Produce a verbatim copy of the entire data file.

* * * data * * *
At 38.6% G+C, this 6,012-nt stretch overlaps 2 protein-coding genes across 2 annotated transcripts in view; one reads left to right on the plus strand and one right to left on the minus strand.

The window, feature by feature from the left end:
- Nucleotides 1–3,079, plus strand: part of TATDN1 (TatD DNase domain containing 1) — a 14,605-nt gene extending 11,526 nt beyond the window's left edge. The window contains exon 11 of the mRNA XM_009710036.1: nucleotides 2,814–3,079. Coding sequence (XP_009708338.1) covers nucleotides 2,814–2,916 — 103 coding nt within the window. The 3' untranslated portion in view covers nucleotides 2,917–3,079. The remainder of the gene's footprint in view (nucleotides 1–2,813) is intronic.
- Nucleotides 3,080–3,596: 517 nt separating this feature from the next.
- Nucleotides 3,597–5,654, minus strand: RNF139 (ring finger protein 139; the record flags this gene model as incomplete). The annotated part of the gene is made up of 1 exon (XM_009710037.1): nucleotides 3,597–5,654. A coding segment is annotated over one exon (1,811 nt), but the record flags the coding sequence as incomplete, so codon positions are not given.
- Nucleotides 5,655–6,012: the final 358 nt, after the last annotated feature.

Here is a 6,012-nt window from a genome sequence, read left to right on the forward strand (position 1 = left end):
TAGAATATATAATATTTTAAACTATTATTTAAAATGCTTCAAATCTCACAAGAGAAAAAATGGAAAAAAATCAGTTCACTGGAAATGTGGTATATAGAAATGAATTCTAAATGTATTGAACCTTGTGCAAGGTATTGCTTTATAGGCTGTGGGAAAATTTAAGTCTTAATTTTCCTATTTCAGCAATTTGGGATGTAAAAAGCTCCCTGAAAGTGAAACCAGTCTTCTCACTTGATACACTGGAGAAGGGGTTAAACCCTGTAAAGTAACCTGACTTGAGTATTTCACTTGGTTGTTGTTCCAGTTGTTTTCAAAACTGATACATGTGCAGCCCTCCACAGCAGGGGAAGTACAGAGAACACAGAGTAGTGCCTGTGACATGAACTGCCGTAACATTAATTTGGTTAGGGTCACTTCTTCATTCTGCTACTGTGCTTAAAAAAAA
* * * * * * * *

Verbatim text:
At 38.6% G+C, this 6,012-nt stretch overlaps 2 protein-coding genes across 2 annotated transcripts in view; one reads left to right on the plus strand and one right to left on the minus strand.

The window, feature by feature from the left end:
- Nucleotides 1–3,079, plus strand: part of TATDN1 (TatD DNase domain containing 1) — a 14,605-nt gene extending 11,526 nt beyond the window's left edge. The window contains exon 11 of the mRNA XM_009710036.1: nucleotides 2,814–3,079. Coding sequence (XP_009708338.1) covers nucleotides 2,814–2,916 — 103 coding nt within the window. The 3' untranslated portion in view covers nucleotides 2,917–3,079. The remainder of the gene's footprint in view (nucleotides 1–2,813) is intronic.
- Nucleotides 3,080–3,596: 517 nt separating this feature from the next.
- Nucleotides 3,597–5,654, minus strand: RNF139 (ring finger protein 139; the record flags this gene model as incomplete). The annotated part of the gene is made up of 1 exon (XM_009710037.1): nucleotides 3,597–5,654. A coding segment is annotated over one exon (1,811 nt), but the record flags the coding sequence as incomplete, so codon positions are not given.
- Nucleotides 5,655–6,012: the final 358 nt, after the last annotated feature.

Here is a 6,012-nt window from a genome sequence, read left to right on the forward strand (position 1 = left end):
TAGAATATATAATATTTTAAACTATTATTTAAAATGCTTCAAATCTCACAAGAGAAAAAATGGAAAAAAATCAGTTCACTGGAAATGTGGTATATAGAAATGAATTCTAAATGTATTGAACCTTGTGCAAGGTATTGCTTTATAGGCTGTGGGAAAATTTAAGTCTTAATTTTCCTATTTCAGCAATTTGGGATGTAAAAAGCTCCCTGAAAGTGAAACCAGTCTTCTCACTTGATACACTGGAGAAGGGGTTAAACCCTGTAAAGTAACCTGACTTGAGTATTTCACTTGGTTGTTGTTCCAGTTGTTTTCAAAACTGATACATGTGCAGCCCTCCACAGCAGGGGAAGTACAGAGAACACAGAGTAGTGCCTGTGACATGAACTGCCGTAACATTAATTTGGTTAGGGTCACTTCTTCATTCTGCTACTGTGCTTAAAAAAAA